GILFORD — The Budget Committee refused to listen to the School District's 2017-2018 budget proposal Thursday night, continuing the battle between the two agencies that began last year and has extended into this year.
Thursday night's disagreement was about the so-called default budget, specifically about the difference between what the actual budget for 2016 was and what was spent in each line item. This year, the School District is operating under a default budget because voters rejected the budget proposed for 2016-2017.
The administration build its proposed default budget for 2017-2018 not on what was approved by voter's for the current year, but what is actually being spent.
For example, if a text book line had $1,000 in it in the default budget, but the district has spent $2,000 in that line over the course of this school year, the Budget Committee wants to see the actual budgeted allocation in the default budget with an additional column that shows the excess actually spent.
Chair Norm Silber explained that the Budget Committee doesn't necessarily disagree with the need to spend $2,000 but doesn't want the amount spent to be reflected in the default budget. It wants the amount initially budgeted.
Personal animosity between Silber and Assistant Superintendent Scott Isabelle also flared up when Isabelle went to answer a question and Silber made a motion that Isabelle swear under oath that what he is saying is true before being allowed to speak.
The motion was seconded but failed by a five-to-five vote and Isabelle was allowed to speak without swearing under oath.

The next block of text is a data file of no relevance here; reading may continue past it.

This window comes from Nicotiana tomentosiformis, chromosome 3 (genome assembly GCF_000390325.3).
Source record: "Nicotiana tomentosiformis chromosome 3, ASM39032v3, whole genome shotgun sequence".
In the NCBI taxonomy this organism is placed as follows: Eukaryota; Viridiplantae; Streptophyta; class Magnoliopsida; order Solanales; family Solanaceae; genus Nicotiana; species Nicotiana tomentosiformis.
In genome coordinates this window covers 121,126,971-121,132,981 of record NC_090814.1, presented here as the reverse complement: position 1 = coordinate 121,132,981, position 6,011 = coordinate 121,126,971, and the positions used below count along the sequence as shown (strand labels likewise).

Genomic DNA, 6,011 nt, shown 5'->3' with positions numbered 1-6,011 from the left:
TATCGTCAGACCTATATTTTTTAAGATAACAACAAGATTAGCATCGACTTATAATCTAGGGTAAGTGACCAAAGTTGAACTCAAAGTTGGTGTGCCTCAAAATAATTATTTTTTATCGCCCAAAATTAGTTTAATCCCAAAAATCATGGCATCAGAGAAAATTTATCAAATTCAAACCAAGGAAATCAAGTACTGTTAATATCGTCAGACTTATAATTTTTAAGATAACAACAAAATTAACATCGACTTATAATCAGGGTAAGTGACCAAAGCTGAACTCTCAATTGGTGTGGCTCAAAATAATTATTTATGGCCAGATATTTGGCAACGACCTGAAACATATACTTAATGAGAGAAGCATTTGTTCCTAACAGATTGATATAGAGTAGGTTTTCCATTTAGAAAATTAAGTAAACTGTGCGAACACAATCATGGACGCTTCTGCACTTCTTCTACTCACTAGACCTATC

Silber and some members of the Budget Committee were disappointed with the preparation of the 2016-2017 year's default budget and felt it included things it shouldn't have. At the 2016 deliberative session, voters made motions to restore all the cuts made by the committee, including a cut from a 3 percent raise for non union workers to 1.5 and longevity bonuses for top tier administrators, and added $80,000 for a language arts teacher. But on Town Meeting day voters rejected the amended budget proposal in favor of the lower default budget.
Once the budget went into effect, the School Board found the money to pay the 3 percent raises and the longevity bonuses within other line items.
The Budget Committee doesn't want those bonuses compounding as many of its members believe that a default budget shouldn't include any raises, except those that are contractual like those included in collective bargaining agreements.
In addition, because of the problems many members of the Budget Committee feel occurred in preparing last year's default budget, they feel that this year's represents an inadequate place to start.
On Thursday, the board voted 9 to 2 to not allow school administrators continue on with their budget presentation and the meeting ended.
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